China (includes Tibet, Hong Kong, and Macau)
Section 1. Respect for the Integrity of the Person, Including Freedom from:
c. Torture and Other Cruel, Inhuman, or Degrading Treatment or Punishment
The law prohibits the physical abuse and mistreatment of detainees and forbids prison guards from coercing confessions, insulting prisoners’ dignity, and beating or encouraging others to beat prisoners. Amendments to the criminal procedure law exclude evidence, including coerced confessions obtained through illegal means, in certain categories of criminal cases. Enforcement of these legal protections continued to be lax.
Numerous former prisoners and detainees reported they were beaten, subjected to electric shock, forced to sit on stools for hours on end, hung by the wrists, raped, deprived of sleep, force-fed, and otherwise subjected to physical and psychological abuse. Although ordinary prisoners were abused, prison authorities reportedly singled out political and religious dissidents for particularly harsh treatment. In some instances close relatives of dissidents also were singled out for abuse.
The problem of torture was systemic, according to a UN Committee against Torture report released in December 2015 that detailed the extent to which torture was embedded in the criminal justice system. While the UN committee acknowledged some improvements, such as the broader use of surveillance cameras during interrogations, the report stated that torture was “entrenched.”
A May 2015 Human Rights Watch report found continued widespread use of degrading treatment and torture by law enforcement authorities. Some courts continued to admit coerced confessions as evidence, despite the criminal procedure law, which restricts the use of unlawfully obtained evidence. After examining 158,000 criminal court verdicts published on the Supreme People’s Court website, Human Rights Watch found that judges excluded confessions in only 6 percent of the cases in which torture was alleged and that all the defendants were convicted, even in the cases when evidence such was excluded. Lawyers reported that interrogators turned to less-detectable methods of torture. Confessions were often videotaped; harsh treatment beforehand was not. Lawyers who attempted to shed light on the problem of torture in the criminal justice system themselves became targets of intimidation and harassment.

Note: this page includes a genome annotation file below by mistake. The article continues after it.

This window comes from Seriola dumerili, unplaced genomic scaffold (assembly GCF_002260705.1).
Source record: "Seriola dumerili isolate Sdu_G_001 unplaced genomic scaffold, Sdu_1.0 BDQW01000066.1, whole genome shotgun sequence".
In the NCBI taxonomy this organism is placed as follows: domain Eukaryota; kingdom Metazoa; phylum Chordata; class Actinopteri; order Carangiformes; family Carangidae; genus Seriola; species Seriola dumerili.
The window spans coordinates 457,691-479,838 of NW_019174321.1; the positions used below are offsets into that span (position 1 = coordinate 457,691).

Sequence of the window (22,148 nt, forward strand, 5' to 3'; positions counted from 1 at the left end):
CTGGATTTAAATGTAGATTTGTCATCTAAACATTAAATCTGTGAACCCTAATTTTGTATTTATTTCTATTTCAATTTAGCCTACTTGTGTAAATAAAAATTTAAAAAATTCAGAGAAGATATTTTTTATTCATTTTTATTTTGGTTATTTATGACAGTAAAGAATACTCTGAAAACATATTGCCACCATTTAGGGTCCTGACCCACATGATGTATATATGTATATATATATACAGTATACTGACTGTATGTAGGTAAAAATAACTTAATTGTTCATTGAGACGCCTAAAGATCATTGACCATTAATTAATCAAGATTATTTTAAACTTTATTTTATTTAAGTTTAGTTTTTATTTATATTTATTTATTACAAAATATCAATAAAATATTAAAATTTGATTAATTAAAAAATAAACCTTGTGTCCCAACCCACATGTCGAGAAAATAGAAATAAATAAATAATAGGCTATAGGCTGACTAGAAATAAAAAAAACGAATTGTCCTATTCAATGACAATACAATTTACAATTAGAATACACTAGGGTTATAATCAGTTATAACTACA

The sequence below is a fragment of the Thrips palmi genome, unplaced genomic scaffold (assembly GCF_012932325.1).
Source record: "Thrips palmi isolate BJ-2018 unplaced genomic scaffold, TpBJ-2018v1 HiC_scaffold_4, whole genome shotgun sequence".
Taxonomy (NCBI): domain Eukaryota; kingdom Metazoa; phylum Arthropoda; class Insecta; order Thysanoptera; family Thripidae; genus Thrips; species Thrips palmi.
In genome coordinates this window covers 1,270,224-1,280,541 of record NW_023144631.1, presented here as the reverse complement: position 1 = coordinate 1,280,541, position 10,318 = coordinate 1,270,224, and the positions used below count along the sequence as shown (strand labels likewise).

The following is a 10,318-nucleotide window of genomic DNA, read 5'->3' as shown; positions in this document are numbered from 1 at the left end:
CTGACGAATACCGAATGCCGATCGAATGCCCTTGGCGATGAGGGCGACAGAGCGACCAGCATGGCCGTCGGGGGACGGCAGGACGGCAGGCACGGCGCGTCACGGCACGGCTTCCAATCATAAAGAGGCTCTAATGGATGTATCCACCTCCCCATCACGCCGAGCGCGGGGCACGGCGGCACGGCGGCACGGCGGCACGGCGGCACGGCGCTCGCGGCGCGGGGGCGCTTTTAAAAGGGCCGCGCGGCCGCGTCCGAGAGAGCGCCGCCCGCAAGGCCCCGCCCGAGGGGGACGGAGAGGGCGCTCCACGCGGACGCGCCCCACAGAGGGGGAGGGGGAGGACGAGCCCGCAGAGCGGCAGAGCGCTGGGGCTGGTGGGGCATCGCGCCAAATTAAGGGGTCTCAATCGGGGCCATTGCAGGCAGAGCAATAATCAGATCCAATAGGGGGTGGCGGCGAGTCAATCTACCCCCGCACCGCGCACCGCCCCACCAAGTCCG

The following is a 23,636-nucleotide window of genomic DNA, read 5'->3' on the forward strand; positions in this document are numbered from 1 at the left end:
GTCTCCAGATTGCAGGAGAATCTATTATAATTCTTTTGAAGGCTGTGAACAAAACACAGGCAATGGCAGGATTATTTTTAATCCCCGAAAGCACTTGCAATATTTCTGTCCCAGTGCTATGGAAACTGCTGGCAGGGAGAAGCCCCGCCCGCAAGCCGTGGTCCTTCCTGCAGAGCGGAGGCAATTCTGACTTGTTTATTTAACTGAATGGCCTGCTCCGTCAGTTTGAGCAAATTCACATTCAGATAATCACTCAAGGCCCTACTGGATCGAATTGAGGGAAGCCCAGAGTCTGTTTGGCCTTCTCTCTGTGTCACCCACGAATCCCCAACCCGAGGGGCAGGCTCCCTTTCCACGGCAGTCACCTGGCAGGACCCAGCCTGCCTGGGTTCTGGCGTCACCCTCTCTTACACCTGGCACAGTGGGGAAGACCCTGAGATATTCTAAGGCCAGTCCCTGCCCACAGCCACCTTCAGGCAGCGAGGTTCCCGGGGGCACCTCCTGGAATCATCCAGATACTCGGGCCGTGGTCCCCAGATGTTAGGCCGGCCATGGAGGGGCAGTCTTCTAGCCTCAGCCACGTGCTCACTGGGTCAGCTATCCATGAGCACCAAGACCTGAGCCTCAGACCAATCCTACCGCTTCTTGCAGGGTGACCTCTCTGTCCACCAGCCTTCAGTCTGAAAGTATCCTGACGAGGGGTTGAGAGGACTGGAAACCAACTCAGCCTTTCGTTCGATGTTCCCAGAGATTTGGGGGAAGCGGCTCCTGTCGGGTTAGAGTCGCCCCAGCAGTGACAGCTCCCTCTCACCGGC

Family members asserted that rights lawyer Xie Yang was repeatedly tied up and beaten during his lengthy detention in Changsha, Hunan Province. According to reports leaked from the detention facility, at one point Xie required hospitalization after he was beaten until he lost consciousness. As of December he was still in detention. There were multiple reports that other lawyers, law associates, and activists detained in the “709” crackdown also suffered various forms of torture, abuse, or degrading treatment, including Sui Muqing, whom public security officers reportedly kept awake for days on end, and Yin Xu’an, whom security agents repeatedly tortured in an attempt to extract a confession. The lawyers of Wu Gan, another “709” detainee, also reported that Wu had been tortured following their meeting with him at the Tianjin No. 2 Detention Center. Guangdong attorney Sui Muqing, who was detained in July 2015 and held under residential surveillance at an undisclosed location until the end of the year, was reportedly tortured while in custody.